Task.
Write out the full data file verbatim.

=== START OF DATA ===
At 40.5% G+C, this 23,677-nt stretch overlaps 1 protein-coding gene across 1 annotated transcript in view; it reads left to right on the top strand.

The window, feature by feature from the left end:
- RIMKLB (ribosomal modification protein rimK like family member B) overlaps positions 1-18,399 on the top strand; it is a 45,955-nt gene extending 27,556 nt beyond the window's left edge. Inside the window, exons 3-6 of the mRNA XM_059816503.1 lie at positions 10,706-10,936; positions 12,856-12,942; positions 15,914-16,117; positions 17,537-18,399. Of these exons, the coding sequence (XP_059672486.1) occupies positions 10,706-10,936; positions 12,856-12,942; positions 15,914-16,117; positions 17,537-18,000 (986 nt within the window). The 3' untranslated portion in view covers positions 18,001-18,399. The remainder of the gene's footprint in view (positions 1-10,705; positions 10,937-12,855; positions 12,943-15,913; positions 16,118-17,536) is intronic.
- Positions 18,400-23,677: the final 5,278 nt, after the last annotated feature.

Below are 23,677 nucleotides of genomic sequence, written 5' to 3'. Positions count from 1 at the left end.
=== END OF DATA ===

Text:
At 40.5% G+C, this 23,677-nt stretch overlaps 1 protein-coding gene across 1 annotated transcript in view; it reads left to right on the top strand.

The window, feature by feature from the left end:
- RIMKLB (ribosomal modification protein rimK like family member B) overlaps positions 1-18,399 on the top strand; it is a 45,955-nt gene extending 27,556 nt beyond the window's left edge. Inside the window, exons 3-6 of the mRNA XM_059816503.1 lie at positions 10,706-10,936; positions 12,856-12,942; positions 15,914-16,117; positions 17,537-18,399. Of these exons, the coding sequence (XP_059672486.1) occupies positions 10,706-10,936; positions 12,856-12,942; positions 15,914-16,117; positions 17,537-18,000 (986 nt within the window). The 3' untranslated portion in view covers positions 18,001-18,399. The remainder of the gene's footprint in view (positions 1-10,705; positions 10,937-12,855; positions 12,943-15,913; positions 16,118-17,536) is intronic.
- Positions 18,400-23,677: the final 5,278 nt, after the last annotated feature.

Below are 23,677 nucleotides of genomic sequence, written 5' to 3'. Positions count from 1 at the left end.